As the department manager it is your job to figure out how to productively execute meetings. Of course you need to have regular meetings with the whole staff, but is that the proper forum for extensive status reviews? Instead of wasting the group’s time, for staff meetings stick to the topics that affects everyone. If you want to keep everyone apprised of activity status, then keep it to a brief overview.
Besides staff meetings, you should regularly meet with individuals and with project team members to discuss status, progress, and problems. Now is the time for detailed reports and discussions. Here is the opportunity to ensure priorities are established, decisions are made and clearly communicated, and schedules/milestones are set, reviewed, and changed. Your team members should leave these regular meetings with little doubt of how pleased or disappointed you are in their performance.
The role of these meetings is to provide the various levels of direction, mentoring, and coaching your team members may need. Let’s be honest; regular one-on-one reviews and status reports in comparison with established objectives and milestones are an important tool to keep performance and projects on-track and prevent them from ever going awry.
It is the manager’s job to keep the lines of communication open. The manager should schedule regular meetings as well as communicate agendas and expectations. It is also the manager’s job to ensure the meetings happen, and that they start and end on schedule. It can be very frustrating and a waste of time for a team member to prepare for a scheduled meeting that never happens. Plus, employee’s can feel uncomfortable if they are placed in the role of pestering the manager to conduct the scheduled meeting.
In so many ways, the department leader sets the tone with their behavior. This is certainly true with meetings. If the department manager is always late, is forgetful, or otherwise ignores the importance of meetings, then the staff will assume the same attitude.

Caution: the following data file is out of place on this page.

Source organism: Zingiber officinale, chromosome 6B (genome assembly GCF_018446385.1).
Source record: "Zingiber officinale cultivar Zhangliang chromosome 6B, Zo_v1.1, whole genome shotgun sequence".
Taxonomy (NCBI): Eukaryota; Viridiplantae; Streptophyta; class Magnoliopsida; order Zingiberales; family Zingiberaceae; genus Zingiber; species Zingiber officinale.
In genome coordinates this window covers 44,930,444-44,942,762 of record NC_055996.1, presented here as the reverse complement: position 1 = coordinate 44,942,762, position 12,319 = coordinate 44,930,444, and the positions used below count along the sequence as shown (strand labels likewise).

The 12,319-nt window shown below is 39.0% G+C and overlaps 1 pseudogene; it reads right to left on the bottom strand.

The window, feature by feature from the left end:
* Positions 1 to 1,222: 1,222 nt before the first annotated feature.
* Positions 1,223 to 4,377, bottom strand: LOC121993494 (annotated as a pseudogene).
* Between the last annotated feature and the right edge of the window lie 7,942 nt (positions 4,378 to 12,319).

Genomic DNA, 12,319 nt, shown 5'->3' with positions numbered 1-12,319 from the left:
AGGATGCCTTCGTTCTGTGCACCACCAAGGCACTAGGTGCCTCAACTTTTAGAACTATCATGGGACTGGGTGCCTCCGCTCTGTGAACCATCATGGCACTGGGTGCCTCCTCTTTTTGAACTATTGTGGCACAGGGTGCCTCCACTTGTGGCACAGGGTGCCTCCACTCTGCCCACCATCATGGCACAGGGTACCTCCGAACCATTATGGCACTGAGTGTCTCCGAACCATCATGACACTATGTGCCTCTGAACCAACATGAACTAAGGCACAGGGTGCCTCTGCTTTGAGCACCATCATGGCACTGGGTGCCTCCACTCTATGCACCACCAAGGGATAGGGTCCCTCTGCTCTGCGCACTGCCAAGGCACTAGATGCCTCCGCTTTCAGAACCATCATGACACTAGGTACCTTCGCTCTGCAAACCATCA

It is also the department manager’s responsibility to keep meeting records, including dates, attendees, and minutes. The meeting minutes should be shared with all involved parties, especially important decisions and assigned action items. This is a positive aid in ensuring that what happened in the meeting is documented and communicated.
Meeting minutes can also serve as important records for compliance purposes. For example, they could serve as design review or vendor reviews that meet ISO 9001 record requirements. As part of the manager’s meeting plan, there should be a plan (and basic format) for how meeting minutes should appear, where and how they are stored, and what record requirement they meet.
As with all plans and objectives, the only way to know how well you are doing is to regularly measure and compare them to the plan. For meetings, objectives could revolve around length, agendas, and carrying them out according to the schedule. If you are not doing well in keeping your meeting plan on track, then there could be a direct relationship between this and other issues with performance in the department.
Find a positive way to make meetings work for you and your department. Then your low performing team member will not be surprised by the poor review (and perhaps the poor review will even be prevented), and you won’t be surprised by a resignation letter of a top performer because they are frustrated and dissatisfied.